Whilst several sequences within the video deliberately retread past territory, many other segments are in fact, the result of laborious processes of research and development, unbeknownst to the viewer and only fleetingly apparent in the final product. Perhaps the most extreme example of this comes in the form of a flickering, kaleidoscopic ten-second clip of a man walking down a forest path, taken from Akira Kurosawa’s Rashomon (1950). Playing off the film’s portrayal of differing accounts a woman’s rape and the murder of her samurai husband spun by four separate witnesses, Laric isolated each of the 250 frames that make up this brief, incidental scene in the movie, and sent each individual frame to a different image retoucher, with the request that they colourize the original black-and-white image. The resultant clip is a Structuralist gesture befitting our global age: a fast-flickering montage of hundreds of different colouristic viewpoints, outsourced to professional freelance workers the world over.
Versions (2012) also includes a brief vignette that lays the groundwork for possible future projects, a gesture that exists in neat formal congruence with Laric’s backwards-and-forwards facing bust of China’s philosopher of war, Sun Tzu. Towards the middle of the video, we are presented with a cartoonish, digital squid that bobs languidly against a white background, seemingly cooling its heels, waiting for something. It blinks. It changes colour. But mostly it just mutely is. Unlike almost everything else in the video, its presence seems entirely inexplicable – it lolls in the frame like a flat-footed non sequitur, plopped unceremoniously in the path of the work’s fugue-like narrative. Yet, this character is not as out-of-place as it first appears. It was produced at Laric’s behest by an animation studio in the Kaesong Industrial Region in North Korea – a collaborative economic development with South Korea, located just ten kilometers north of the Korean Demilitarized Zone – that exists as a kind of liminal or hybrid space. In a similar vein the squid, dubbed ‘Sealake’ by the studio, similarly exists as an entity in limbo, a readymade waiting for future utilization.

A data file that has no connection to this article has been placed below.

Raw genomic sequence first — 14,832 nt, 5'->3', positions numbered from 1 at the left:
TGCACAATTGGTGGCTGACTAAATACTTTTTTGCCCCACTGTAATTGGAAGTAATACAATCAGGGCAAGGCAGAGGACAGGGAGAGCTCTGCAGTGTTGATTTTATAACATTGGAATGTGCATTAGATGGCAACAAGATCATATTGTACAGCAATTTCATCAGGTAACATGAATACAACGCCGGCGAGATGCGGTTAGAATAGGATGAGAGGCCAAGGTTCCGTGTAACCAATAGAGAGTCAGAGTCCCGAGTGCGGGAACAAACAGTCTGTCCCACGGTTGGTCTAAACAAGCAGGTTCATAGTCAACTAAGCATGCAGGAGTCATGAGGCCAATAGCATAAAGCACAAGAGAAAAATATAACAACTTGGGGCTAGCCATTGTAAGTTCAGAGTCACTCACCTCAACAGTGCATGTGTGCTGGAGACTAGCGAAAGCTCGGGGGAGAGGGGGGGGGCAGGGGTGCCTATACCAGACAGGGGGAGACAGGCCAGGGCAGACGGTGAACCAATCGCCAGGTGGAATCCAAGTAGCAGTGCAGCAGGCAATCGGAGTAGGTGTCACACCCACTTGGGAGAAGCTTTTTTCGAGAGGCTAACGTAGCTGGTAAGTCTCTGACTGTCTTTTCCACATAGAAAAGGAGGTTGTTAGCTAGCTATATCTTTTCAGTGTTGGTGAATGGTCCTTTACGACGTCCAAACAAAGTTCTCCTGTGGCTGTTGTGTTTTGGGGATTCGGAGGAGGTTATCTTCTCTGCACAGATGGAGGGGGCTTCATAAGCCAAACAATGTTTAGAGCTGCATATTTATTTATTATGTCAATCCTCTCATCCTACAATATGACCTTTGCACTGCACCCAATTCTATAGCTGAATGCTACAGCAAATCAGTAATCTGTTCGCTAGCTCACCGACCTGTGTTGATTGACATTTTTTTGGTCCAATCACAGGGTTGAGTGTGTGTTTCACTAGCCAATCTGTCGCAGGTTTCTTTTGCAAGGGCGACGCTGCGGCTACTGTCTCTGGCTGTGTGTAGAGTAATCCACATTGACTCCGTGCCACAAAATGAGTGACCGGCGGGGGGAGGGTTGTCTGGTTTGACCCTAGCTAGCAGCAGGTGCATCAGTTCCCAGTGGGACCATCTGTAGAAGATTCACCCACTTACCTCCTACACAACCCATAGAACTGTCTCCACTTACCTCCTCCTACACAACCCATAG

For Art Basel Statements Laric has also created a series of wall-based holographic works that draw on issues of authenticity, value, and freedom of movement. The artist has entirely covered large acrylic glass panels in a shimmering surface of five distinct, custom-made holographic stickers. At first glance, the panels appear to be merely elegant examples of later-day elaborations on Minimalism, but this seductive visual simplicity belies a more complex underlying structure. The stickers, here, are variations of the security sticker affixed to the Schengen Visa, the entry pass to the majority of the European Union. In a wry twist, Laric decided to have these phony security stickers produced in the roughly homophonic Shenzhen – a Special Economic Zone in China and the world’s largest producer of electronic goods, both authentic and counterfeit. As with previous holographic sticker works, whose designs Laric based on security stickers that aim to prevent the counterfeiting of consumer goods like CDs and DVDs, these visa stickers serve as the sole, flimsy authentication of their bearer’s validity. However, when these stickers are presented in such profusion, and in such a blindly iterative pattern, questions arise concerning both the spurious system of human equivalence that they seem to endorse, and, most importantly, the very notion of authenticity that they purport to shore up.
– Chris Wiley